Skip to main content
People

Worldview

Anishka Clarke and Niya Bascom—the dynamic duo behind the globally inspired Ishka Designs—share their design process

A design sketch of a current project in Brooklyn

PERSONAL STYLE Anishka: Call me a cliche but less is definitely more for me. I prefer a spartan aesthetic that celebrates the architecture and materiality of space. Objects should serve a purpose and preferably a multifunctional one. Trends are not important, but old things or one-of-a-kind artisanal things feel right. If the architecture is great—wide open spaces, floor to ceiling windows and doors, and moveable walls—I am happy to not have much else Niya: I like my environments to be layered—infused with art, history, and culturally symbolic objects. I definitely lean towards minimal furnishings and aesthetics, but art and artisanal objects must have a place.

TOP 3 White House, Jamaica: This large, ground-up beach front property utilized every skill set we had and at the same time, taught us a lot about location specificity, working with local trades and artisans, honoring authenticity, and respecting the environment. We developed a lot of furnishings for this project, all influenced by the location, some produced locally, others in Indonesia. TriBeCa, NYC: We designed quite a number of furnishings for this project, which were all produced in Brooklyn. We also sourced mostly US-based artisans and there are some overseas artisans in the home as well. We mixed in a few vintage pieces. We also designed the roof terrace and garden. Overall, the penthouse has a very serene vibe and is more aligned with our personal aesthetic. East Hamptons, NY: We love working with repeat clients. This country home and vacation rental property has floor to ceiling windows and doors throughout, so it was refreshing to design an environment that respects that indoor/outdoor connection.

Anishka Clarke and Niya Bascom

Niya Bascom and Anishka Clarke, of Ishka Designs; Right: White House in Jamaica, is one of the team’s favorite projects.

GLOBAL INSPIRATION Niya: People, location, art, travel, music, and style. Anishka: Location, materiality, nature, and travel. We are influenced by design and architectural genres, namely minimalism, brutalism, African art and architectural design, Japanese architecture and furniture design, Indonesian tropical modern, and Scandinavian furniture design. The last time we were in Tokyo we saw the Tadao Ando retrospective and we were blown away. Recently we learned of Bijoy Jain and we are moved by his work and approach, and we are also fans of David Adjaye.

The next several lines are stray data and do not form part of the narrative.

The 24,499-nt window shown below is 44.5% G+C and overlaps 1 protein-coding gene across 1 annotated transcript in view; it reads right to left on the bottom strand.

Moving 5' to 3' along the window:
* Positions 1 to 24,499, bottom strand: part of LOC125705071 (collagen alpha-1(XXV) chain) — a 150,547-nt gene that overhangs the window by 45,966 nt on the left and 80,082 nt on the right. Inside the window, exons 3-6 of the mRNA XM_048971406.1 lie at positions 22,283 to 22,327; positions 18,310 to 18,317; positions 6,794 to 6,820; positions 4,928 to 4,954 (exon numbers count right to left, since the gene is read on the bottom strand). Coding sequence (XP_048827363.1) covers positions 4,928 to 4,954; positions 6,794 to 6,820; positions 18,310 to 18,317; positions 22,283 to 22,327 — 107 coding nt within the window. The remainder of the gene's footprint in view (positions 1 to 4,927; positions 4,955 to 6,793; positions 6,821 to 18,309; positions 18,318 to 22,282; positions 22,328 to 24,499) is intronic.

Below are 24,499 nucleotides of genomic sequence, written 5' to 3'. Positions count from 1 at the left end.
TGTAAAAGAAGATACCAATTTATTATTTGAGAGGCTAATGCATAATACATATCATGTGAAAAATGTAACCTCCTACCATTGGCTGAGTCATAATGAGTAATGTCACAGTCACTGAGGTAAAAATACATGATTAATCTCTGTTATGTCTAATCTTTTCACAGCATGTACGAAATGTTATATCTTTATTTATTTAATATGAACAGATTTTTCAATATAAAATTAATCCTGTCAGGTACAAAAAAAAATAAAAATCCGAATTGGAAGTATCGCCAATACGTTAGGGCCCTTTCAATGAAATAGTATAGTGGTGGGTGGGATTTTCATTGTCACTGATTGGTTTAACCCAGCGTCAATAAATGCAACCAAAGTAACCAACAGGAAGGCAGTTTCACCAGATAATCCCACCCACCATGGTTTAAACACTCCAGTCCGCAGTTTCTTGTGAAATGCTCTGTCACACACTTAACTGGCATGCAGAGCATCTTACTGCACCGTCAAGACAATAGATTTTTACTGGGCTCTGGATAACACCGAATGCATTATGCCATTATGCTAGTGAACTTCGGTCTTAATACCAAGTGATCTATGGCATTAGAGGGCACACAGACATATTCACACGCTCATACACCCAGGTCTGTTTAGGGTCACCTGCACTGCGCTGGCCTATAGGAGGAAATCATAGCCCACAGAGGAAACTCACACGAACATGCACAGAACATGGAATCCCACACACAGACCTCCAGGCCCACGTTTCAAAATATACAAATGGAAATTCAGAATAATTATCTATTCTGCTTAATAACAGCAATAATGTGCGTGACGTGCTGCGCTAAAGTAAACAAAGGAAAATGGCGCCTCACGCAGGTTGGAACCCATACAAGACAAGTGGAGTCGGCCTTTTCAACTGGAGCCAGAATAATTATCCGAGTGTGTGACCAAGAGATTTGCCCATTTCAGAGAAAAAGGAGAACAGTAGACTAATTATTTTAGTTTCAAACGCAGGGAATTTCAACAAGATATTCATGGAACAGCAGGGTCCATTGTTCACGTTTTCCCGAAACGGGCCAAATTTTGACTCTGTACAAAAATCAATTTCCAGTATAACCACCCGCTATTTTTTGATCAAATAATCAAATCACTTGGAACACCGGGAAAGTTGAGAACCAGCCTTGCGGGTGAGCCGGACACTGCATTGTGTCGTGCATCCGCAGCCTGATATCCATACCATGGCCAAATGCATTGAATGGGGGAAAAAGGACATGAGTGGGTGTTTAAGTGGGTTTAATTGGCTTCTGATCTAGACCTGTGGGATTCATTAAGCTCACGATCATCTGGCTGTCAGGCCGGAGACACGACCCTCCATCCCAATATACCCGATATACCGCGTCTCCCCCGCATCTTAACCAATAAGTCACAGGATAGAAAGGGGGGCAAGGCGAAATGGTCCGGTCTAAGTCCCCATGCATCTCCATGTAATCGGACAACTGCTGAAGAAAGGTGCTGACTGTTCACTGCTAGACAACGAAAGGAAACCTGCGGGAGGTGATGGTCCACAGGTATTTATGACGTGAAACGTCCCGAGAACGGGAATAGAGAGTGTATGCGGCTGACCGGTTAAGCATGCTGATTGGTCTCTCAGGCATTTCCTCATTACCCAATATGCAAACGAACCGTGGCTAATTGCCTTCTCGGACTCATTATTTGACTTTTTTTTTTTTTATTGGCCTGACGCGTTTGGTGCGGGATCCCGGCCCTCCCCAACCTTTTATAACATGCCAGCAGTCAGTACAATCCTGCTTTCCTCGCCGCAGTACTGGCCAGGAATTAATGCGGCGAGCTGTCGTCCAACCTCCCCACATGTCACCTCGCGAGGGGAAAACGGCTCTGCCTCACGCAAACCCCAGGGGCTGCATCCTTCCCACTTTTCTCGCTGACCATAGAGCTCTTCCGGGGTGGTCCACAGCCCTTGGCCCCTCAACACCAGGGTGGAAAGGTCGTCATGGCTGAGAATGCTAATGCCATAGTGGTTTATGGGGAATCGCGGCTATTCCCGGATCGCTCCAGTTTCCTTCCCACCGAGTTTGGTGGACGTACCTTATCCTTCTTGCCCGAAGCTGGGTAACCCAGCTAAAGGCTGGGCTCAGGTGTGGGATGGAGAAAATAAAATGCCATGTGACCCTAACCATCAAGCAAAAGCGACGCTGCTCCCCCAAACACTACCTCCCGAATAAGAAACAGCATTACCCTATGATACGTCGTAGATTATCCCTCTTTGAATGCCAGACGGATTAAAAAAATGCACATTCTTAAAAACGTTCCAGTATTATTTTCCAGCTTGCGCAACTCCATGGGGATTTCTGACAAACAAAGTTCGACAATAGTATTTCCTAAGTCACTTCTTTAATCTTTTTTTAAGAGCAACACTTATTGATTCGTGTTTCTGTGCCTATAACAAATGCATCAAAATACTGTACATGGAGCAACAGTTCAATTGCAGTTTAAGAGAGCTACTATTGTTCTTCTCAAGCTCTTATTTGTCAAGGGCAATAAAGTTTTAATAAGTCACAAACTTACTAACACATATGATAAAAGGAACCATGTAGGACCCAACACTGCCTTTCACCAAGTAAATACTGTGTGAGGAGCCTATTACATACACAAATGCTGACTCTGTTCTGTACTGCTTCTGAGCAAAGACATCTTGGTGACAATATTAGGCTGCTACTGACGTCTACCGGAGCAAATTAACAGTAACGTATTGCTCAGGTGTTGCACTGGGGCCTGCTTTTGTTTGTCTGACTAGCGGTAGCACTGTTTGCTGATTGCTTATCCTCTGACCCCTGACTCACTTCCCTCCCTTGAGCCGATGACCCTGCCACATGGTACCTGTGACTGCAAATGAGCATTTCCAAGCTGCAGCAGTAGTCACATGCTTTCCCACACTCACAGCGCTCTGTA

NEW BEGINNINGS We are working on two out of state projects, one is a new construction home in Colorado and the other an existing home in San Francisco. Very excited about these two, but of course with the pandemic still a full-blown risk, site visits will have to be very limited to minimize potential exposure. Thankfully technology is mitigating the challenge that out of state projects present. Another interesting and inspirational project is for Ifetayo Cultural Arts Academy in Brooklyn, to be located in the Bedford Armory, which is itself undergoing a major renovation.

STEP BY STEP All of our projects are comprehensive: entire home renovations, ground up construction, and sometimes commercial spaces. The very first thing we do once we’ve signed a client is an intake session. This allows us to explore the personality, lifestyle, brand, or business at a deep level in an effort to understand function, as well as give us concept direction. We use AutoCAD for plans, elevations, and 3D renderings. The design process is organic, and once what is in our head is on paper or screen, it continues to unfold in multiple variations until it feels right. Sometimes, not until the existing plans are drawn does the inspiration start to manifest itself. If we have the time or it is necessary, we use either Sketchbook and/or the Morpholio apps to hand render on top of our digital renderings for a more artistic feel. Ultimately, technology has definitely aided and pushed the design process for us.

TREND REPORT Anishka: Trends are not important, but old things or one-of-a-kind artisanal things feel right. We find that as the years go by, we are not concerned or driven by trends. If we loved something (furniture, design style) that happened to have been trending at some point in the past, we will use it in our ongoing design solutions whether or not it is in favor. Niya: No to trends.